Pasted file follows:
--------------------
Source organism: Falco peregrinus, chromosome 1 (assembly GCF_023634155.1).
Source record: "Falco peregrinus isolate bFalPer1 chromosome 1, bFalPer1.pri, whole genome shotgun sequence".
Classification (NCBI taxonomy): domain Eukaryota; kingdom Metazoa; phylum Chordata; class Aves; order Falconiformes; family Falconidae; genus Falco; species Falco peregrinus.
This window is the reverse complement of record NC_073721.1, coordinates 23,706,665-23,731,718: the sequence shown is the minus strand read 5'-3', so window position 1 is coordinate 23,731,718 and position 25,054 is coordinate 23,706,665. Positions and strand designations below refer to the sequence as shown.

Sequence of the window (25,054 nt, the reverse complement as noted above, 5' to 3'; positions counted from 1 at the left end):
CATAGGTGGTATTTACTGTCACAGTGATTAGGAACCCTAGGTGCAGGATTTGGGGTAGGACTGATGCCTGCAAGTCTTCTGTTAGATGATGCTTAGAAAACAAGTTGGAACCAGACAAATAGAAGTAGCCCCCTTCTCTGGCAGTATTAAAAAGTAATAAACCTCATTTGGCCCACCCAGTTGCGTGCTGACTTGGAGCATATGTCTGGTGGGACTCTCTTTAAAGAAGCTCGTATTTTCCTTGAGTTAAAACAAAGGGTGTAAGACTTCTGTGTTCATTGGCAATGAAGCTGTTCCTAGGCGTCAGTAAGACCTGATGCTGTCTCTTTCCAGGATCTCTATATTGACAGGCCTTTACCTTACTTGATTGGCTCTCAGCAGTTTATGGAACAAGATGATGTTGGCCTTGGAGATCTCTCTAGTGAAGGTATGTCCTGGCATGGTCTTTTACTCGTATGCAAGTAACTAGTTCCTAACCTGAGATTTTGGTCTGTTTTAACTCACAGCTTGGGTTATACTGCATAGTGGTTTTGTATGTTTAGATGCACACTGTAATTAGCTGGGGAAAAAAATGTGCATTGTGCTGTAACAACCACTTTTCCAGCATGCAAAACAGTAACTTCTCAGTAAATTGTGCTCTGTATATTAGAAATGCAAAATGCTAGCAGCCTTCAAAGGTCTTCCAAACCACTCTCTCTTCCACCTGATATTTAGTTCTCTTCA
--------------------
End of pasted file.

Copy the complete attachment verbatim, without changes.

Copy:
Source organism: Falco peregrinus, chromosome 1 (assembly GCF_023634155.1).
Source record: "Falco peregrinus isolate bFalPer1 chromosome 1, bFalPer1.pri, whole genome shotgun sequence".
Classification (NCBI taxonomy): domain Eukaryota; kingdom Metazoa; phylum Chordata; class Aves; order Falconiformes; family Falconidae; genus Falco; species Falco peregrinus.
This window is the reverse complement of record NC_073721.1, coordinates 23,706,665-23,731,718: the sequence shown is the minus strand read 5'-3', so window position 1 is coordinate 23,731,718 and position 25,054 is coordinate 23,706,665. Positions and strand designations below refer to the sequence as shown.

Sequence of the window (25,054 nt, the reverse complement as noted above, 5' to 3'; positions counted from 1 at the left end):
CATAGGTGGTATTTACTGTCACAGTGATTAGGAACCCTAGGTGCAGGATTTGGGGTAGGACTGATGCCTGCAAGTCTTCTGTTAGATGATGCTTAGAAAACAAGTTGGAACCAGACAAATAGAAGTAGCCCCCTTCTCTGGCAGTATTAAAAAGTAATAAACCTCATTTGGCCCACCCAGTTGCGTGCTGACTTGGAGCATATGTCTGGTGGGACTCTCTTTAAAGAAGCTCGTATTTTCCTTGAGTTAAAACAAAGGGTGTAAGACTTCTGTGTTCATTGGCAATGAAGCTGTTCCTAGGCGTCAGTAAGACCTGATGCTGTCTCTTTCCAGGATCTCTATATTGACAGGCCTTTACCTTACTTGATTGGCTCTCAGCAGTTTATGGAACAAGATGATGTTGGCCTTGGAGATCTCTCTAGTGAAGGTATGTCCTGGCATGGTCTTTTACTCGTATGCAAGTAACTAGTTCCTAACCTGAGATTTTGGTCTGTTTTAACTCACAGCTTGGGTTATACTGCATAGTGGTTTTGTATGTTTAGATGCACACTGTAATTAGCTGGGGAAAAAAATGTGCATTGTGCTGTAACAACCACTTTTCCAGCATGCAAAACAGTAACTTCTCAGTAAATTGTGCTCTGTATATTAGAAATGCAAAATGCTAGCAGCCTTCAAAGGTCTTCCAAACCACTCTCTCTTCCACCTGATATTTAGTTCTCTTCA